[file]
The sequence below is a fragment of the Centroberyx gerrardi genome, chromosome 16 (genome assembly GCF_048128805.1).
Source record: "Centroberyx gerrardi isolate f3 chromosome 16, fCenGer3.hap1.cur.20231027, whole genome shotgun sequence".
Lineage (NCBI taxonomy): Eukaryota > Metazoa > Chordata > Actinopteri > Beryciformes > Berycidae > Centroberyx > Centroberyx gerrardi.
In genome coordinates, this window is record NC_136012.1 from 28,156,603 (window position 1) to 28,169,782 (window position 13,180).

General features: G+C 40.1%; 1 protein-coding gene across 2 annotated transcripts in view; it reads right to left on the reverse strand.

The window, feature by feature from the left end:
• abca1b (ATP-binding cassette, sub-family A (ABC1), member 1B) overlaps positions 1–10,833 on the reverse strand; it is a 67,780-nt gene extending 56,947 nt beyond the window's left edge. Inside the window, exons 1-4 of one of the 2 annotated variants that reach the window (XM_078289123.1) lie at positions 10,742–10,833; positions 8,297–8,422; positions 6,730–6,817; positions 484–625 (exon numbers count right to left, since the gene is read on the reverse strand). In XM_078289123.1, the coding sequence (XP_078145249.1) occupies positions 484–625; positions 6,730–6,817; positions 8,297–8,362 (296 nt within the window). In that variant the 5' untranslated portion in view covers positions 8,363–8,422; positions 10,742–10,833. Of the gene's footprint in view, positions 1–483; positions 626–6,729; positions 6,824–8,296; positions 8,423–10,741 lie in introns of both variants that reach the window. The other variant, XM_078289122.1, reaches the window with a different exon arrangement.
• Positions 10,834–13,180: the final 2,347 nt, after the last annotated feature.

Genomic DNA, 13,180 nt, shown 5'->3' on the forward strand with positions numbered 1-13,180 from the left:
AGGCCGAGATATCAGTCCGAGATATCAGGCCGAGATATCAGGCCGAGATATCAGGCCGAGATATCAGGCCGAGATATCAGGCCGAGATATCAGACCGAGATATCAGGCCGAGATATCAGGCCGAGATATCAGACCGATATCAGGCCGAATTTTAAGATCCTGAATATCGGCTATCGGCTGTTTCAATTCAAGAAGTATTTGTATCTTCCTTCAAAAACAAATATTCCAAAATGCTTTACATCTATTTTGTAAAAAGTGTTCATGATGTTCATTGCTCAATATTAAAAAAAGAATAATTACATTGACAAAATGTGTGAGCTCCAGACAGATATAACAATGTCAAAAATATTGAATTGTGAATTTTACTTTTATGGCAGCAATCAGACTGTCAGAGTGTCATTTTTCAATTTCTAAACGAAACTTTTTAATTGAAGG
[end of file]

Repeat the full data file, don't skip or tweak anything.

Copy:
The sequence below is a fragment of the Centroberyx gerrardi genome, chromosome 16 (genome assembly GCF_048128805.1).
Source record: "Centroberyx gerrardi isolate f3 chromosome 16, fCenGer3.hap1.cur.20231027, whole genome shotgun sequence".
Lineage (NCBI taxonomy): Eukaryota > Metazoa > Chordata > Actinopteri > Beryciformes > Berycidae > Centroberyx > Centroberyx gerrardi.
In genome coordinates, this window is record NC_136012.1 from 28,156,603 (window position 1) to 28,169,782 (window position 13,180).

General features: G+C 40.1%; 1 protein-coding gene across 2 annotated transcripts in view; it reads right to left on the reverse strand.

The window, feature by feature from the left end:
• abca1b (ATP-binding cassette, sub-family A (ABC1), member 1B) overlaps positions 1–10,833 on the reverse strand; it is a 67,780-nt gene extending 56,947 nt beyond the window's left edge. Inside the window, exons 1-4 of one of the 2 annotated variants that reach the window (XM_078289123.1) lie at positions 10,742–10,833; positions 8,297–8,422; positions 6,730–6,817; positions 484–625 (exon numbers count right to left, since the gene is read on the reverse strand). In XM_078289123.1, the coding sequence (XP_078145249.1) occupies positions 484–625; positions 6,730–6,817; positions 8,297–8,362 (296 nt within the window). In that variant the 5' untranslated portion in view covers positions 8,363–8,422; positions 10,742–10,833. Of the gene's footprint in view, positions 1–483; positions 626–6,729; positions 6,824–8,296; positions 8,423–10,741 lie in introns of both variants that reach the window. The other variant, XM_078289122.1, reaches the window with a different exon arrangement.
• Positions 10,834–13,180: the final 2,347 nt, after the last annotated feature.

Genomic DNA, 13,180 nt, shown 5'->3' on the forward strand with positions numbered 1-13,180 from the left:
AGGCCGAGATATCAGTCCGAGATATCAGGCCGAGATATCAGGCCGAGATATCAGGCCGAGATATCAGGCCGAGATATCAGGCCGAGATATCAGACCGAGATATCAGGCCGAGATATCAGGCCGAGATATCAGACCGATATCAGGCCGAATTTTAAGATCCTGAATATCGGCTATCGGCTGTTTCAATTCAAGAAGTATTTGTATCTTCCTTCAAAAACAAATATTCCAAAATGCTTTACATCTATTTTGTAAAAAGTGTTCATGATGTTCATTGCTCAATATTAAAAAAAGAATAATTACATTGACAAAATGTGTGAGCTCCAGACAGATATAACAATGTCAAAAATATTGAATTGTGAATTTTACTTTTATGGCAGCAATCAGACTGTCAGAGTGTCATTTTTCAATTTCTAAACGAAACTTTTTAATTGAAGG